Eight years is a long time.
In eight years, I’ve graduated high school, earned a university degree, chosen and pursued a career in journalism, thought about switching said career (twice), learned to cook, learned to write, raised a kitten, moved to another city and landed a job at a food magazine. And I’ve done all this with one person by my side.
My boyfriend and I are celebrating our eighth year anniversary. Well, “celebrating” may be too glamorous a word. We try not to make a big deal of these things, mostly because we’re just not “big deal” kind of people, but also because we know it’s just a day. And one day, compared with the nearly 3,000 we’ve spent together so far, isn’t huge.
We’ve been through a lot together. We’ve held and supported each other through the death of loved ones, various family crises, depression, failure, moving away from our families and all of the accompanying arguments, yelling matches and occasional silent treatments.
This past year has been the most difficult. We’re dealing with new problems – grown-up problems – like money and jobs and car payments. It’s been a struggle, every day, to get ourselves back to the way we were before, which is, as I’m discovering, part of the problem.
We started dating when we were very young, and therefore endured a fairly sharp growth curve in our relationship. We were both growing in and out of adolescence, desperately trying to forge our own identities while still holding onto each other. Then, somewhere in university, we’d figured out our routine – we hit a plateau. We got along, we shared the same values, and we made a life together.
Now our relationship is moving again and it’s rocking us to our very core, prying us away while forging us closer together at the same time. We’re experiencing growing pains, and we’re resisting it because all we want is to go back to the way we were.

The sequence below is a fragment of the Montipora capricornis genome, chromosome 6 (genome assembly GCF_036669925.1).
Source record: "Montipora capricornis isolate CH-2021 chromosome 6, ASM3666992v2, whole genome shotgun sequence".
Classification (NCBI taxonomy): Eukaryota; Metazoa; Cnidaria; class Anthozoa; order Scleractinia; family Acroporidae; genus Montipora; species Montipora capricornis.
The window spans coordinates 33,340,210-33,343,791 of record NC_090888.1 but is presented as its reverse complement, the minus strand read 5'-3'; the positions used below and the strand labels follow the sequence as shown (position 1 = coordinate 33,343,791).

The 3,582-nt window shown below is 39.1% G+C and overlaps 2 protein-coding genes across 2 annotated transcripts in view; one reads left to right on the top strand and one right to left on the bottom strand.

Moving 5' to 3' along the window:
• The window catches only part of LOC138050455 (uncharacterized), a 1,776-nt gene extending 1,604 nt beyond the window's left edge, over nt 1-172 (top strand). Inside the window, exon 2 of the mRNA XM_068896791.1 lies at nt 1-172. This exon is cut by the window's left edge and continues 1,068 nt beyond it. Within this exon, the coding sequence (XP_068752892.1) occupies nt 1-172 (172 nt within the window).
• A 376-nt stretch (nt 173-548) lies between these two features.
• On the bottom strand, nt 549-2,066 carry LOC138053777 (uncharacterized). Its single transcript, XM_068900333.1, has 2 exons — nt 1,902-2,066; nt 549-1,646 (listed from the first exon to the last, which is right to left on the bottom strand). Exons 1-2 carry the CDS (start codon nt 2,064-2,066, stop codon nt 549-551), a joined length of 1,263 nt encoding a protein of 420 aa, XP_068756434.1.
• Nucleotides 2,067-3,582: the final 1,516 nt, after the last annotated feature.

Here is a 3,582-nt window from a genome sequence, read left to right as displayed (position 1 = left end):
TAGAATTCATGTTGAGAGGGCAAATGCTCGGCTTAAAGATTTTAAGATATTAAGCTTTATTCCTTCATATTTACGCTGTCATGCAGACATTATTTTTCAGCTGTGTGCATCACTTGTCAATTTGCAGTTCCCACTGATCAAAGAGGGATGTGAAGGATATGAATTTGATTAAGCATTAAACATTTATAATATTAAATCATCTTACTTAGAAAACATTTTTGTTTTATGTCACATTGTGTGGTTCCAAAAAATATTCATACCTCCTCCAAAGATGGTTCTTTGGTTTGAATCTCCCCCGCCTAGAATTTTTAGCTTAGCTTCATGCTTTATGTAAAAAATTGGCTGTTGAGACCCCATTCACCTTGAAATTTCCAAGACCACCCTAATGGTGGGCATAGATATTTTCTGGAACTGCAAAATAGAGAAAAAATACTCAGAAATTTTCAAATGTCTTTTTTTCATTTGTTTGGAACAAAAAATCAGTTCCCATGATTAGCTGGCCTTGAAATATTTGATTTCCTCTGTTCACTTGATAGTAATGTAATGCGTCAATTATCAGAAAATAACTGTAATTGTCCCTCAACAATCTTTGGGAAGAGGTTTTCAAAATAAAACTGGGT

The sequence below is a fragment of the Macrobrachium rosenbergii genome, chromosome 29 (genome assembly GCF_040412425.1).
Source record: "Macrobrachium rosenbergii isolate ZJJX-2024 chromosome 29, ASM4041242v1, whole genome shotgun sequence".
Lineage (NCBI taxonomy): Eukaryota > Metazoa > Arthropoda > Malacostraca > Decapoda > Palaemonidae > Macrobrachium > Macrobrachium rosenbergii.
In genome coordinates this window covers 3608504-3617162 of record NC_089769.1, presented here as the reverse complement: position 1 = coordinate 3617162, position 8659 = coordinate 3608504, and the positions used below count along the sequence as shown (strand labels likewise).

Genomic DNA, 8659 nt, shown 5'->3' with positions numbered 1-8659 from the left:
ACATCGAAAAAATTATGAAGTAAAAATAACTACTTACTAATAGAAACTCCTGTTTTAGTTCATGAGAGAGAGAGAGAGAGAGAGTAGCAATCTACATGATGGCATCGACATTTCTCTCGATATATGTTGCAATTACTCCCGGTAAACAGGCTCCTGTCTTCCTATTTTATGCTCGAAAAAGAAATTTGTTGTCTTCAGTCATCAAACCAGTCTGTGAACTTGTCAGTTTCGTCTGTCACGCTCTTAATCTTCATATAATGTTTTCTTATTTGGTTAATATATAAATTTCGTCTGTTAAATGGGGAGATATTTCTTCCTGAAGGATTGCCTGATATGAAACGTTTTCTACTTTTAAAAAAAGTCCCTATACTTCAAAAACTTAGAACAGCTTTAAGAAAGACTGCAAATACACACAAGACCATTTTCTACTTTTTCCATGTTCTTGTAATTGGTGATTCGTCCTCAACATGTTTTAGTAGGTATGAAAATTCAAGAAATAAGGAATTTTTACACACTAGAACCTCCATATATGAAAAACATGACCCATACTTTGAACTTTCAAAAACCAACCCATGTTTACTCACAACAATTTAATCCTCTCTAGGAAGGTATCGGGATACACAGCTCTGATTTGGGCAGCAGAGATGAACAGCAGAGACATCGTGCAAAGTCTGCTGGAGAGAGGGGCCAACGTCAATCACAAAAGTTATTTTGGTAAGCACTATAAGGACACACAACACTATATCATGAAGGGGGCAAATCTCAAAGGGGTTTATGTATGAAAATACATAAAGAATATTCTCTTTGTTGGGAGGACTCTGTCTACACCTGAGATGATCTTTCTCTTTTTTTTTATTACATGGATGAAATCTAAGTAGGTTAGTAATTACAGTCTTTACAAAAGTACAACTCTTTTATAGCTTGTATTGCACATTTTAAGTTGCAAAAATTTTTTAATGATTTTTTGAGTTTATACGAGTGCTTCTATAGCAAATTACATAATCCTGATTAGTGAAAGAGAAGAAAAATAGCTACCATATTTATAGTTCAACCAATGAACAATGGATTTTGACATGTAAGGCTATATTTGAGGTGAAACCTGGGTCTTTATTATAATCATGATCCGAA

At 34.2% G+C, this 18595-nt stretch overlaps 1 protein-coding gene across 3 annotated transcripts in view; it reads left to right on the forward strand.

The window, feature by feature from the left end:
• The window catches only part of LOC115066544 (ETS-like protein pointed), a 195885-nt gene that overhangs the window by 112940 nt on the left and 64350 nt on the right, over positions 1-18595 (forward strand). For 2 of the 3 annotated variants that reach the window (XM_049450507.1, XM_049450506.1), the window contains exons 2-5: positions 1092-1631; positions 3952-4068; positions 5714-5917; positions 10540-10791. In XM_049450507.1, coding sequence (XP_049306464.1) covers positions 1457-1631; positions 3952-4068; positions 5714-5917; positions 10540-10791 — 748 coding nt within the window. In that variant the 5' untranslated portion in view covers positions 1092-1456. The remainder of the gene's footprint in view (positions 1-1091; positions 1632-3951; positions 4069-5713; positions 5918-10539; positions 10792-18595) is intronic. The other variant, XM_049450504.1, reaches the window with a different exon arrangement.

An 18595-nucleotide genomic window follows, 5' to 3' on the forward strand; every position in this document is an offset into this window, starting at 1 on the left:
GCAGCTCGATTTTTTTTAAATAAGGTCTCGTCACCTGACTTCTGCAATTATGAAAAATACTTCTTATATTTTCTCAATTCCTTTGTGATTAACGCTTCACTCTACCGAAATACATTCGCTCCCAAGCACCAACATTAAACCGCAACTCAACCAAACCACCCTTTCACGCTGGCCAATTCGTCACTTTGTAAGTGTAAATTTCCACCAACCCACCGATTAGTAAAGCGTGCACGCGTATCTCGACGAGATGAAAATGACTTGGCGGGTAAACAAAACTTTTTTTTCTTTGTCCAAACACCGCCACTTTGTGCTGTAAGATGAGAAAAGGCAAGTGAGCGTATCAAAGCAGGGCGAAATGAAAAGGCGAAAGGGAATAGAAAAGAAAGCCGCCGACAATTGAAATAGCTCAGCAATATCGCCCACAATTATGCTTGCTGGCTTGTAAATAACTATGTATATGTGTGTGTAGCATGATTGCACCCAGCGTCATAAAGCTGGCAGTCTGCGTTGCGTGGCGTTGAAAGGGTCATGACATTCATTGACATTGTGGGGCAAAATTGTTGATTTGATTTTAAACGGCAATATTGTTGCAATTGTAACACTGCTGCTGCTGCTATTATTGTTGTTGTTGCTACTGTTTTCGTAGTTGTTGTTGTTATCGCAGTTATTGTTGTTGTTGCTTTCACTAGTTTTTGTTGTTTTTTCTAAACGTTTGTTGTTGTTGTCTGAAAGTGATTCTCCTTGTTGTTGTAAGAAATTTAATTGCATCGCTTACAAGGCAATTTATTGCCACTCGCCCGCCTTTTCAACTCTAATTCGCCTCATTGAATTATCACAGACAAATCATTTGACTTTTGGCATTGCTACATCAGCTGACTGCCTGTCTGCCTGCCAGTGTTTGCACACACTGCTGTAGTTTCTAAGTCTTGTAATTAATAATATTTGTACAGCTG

So on this eight year anniversary, I am vowing to look forward. I’m going to look back at the memories we made and smile rather than cry. I’m going to look at him with promise rather than nostalgia. And I’m going to treat every day as a stepping stone to our future. Because at the end of the day, after eight years, we’re still crazy about each other. And that is something worth celebrating.
Large kitchen knife
Small metal spoon or melon baller
Blender of food processor
1 butternut squash
1 tbsp plus 3 tsp olive oil or canola oil
Salt and pepper
3/4 cup half and half
1 1/4 cups vegetable or chicken broth
2 tbsp butter
3 tbsp maple syrup
1/2 tsp cinnamon
Chopped walnuts, as desired
Sour cream, crème fraiche or plain Greek yogurt, as desired
Preheat oven to 375 degrees Fahrenheit.
Cut squash in half lengthwise and scoop out and discard the seeds. Drizzle the two halves with 1 tsp oil each and season with salt and pepper. Place, cut side down, on a large baking sheet and bake for 45 minutes, until soft. Remove from oven and set aside until cool enough to handle.
In a large pot, heat 1 tbsp oil on medium-high. Add onion and cook, stirring often, until translucent, about 4 minutes.
Meanwhile, scoop out flesh from squash. Add half of squash to a blender or food processor. Add half and half and purée until smooth. Reduce heat to medium-low and add mixture to pot; stir to combine. Place remaining squash in blender with 1/2 cup broth. Purée until smooth, then add to pot and stir to combine. Stir in remaining 1/2 cup broth, butter and maple syrup. Sprinkle with cinnamon, nutmeg and additional salt and pepper to taste. Add additional broth or half and half if needed to reach desired consistency. Cook, stirring occasionally, until heated through.
In a small frying pan, heat remaining 1 tsp oil on medium-high. Add walnuts and cook, stirring often, until fragrant, about 2 minutes.
To serve, divide soup among serving bowls and top with a dollop of cream or yogurt and toasted walnuts, if desired.